A key bankruptcy-related response to the pandemic has ended as the increased debt limits under subchapter V of chapter 11, passed by Congress in the CARES Act, have expired. In an effort to provide bankruptcy relief and access to subchapter V of chapter 11 of the Bankruptcy Code to a greater number of small businesses, Congress raised the debt limit for subchapter V eligibility from the original $2,725,625 to $7.5 million via the CARES Act, passed in March of 2020. Extended once before, the increased debt limit provision had been due to sunset on March 27, 2022, absent action to extend the increase by Congress. On March 14, Sen. Chuck Grassley (R-Iowa) introduced the Bankruptcy Threshold Adjustment and Technical Corrections Act, aiming to make the increase in the subchapter V debt limit permanent with wide bipartisan support.
However, operating on a tight timeline and with other issues to handle in the Congress, the increase was not made permanent prior to the deadline. The debt limit under subchapter V reverted to the original $2,725,625 limit imposed by the Small Business Reorganization Act of 2019, effective March 27.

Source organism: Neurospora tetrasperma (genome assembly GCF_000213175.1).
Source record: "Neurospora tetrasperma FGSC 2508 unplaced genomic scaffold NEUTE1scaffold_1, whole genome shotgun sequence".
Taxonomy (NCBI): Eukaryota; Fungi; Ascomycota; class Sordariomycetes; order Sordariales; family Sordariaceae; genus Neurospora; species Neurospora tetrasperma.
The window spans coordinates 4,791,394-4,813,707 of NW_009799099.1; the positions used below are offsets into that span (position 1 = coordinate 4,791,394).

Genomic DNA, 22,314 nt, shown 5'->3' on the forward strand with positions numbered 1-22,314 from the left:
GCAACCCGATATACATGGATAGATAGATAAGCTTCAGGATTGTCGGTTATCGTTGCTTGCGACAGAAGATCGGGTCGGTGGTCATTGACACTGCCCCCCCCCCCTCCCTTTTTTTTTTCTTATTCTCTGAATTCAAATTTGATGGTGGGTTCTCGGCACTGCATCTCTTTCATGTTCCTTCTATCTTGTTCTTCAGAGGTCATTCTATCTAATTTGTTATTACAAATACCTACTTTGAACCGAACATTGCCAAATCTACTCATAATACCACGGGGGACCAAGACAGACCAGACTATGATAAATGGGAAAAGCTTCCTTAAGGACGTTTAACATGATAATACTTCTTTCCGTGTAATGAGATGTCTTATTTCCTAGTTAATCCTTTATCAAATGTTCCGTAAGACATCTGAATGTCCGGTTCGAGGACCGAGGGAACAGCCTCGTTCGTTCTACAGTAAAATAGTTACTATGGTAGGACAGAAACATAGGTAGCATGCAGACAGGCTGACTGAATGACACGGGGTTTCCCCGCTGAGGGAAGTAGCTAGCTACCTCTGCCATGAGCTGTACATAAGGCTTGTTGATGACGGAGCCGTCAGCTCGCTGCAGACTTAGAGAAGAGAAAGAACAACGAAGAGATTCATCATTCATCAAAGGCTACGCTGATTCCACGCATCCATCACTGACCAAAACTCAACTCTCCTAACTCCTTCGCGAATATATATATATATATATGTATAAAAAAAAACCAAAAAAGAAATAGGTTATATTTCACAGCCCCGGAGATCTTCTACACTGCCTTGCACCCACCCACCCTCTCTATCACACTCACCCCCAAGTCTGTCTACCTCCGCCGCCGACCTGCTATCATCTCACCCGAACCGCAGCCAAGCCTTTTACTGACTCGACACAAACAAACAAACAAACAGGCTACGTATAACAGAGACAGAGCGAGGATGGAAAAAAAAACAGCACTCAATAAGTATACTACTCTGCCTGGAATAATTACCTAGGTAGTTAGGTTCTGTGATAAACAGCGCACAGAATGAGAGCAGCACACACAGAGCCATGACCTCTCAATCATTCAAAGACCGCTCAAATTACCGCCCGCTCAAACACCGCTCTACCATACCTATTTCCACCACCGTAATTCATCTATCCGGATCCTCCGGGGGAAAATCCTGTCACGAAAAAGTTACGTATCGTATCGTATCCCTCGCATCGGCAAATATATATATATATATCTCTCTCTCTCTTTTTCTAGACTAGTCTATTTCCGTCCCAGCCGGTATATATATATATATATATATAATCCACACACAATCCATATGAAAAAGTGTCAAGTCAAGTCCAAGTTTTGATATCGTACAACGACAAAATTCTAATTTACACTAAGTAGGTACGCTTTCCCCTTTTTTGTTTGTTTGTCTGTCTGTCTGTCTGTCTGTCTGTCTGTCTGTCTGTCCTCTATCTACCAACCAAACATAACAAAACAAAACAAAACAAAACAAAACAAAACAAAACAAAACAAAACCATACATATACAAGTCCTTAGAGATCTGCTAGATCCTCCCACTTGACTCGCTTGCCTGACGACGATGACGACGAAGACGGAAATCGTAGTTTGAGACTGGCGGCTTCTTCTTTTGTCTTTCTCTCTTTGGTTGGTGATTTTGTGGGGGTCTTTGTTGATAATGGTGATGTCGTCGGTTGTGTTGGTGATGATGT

While the debt limit has reverted to its original, lower threshold, it is likely that the effort to permanently raise the debt limit will continue given bipartisan support for the increase. Creditors should expect to see the increase made permanent and the subchapter V debt threshold rise to $7.5 million for good in the near future.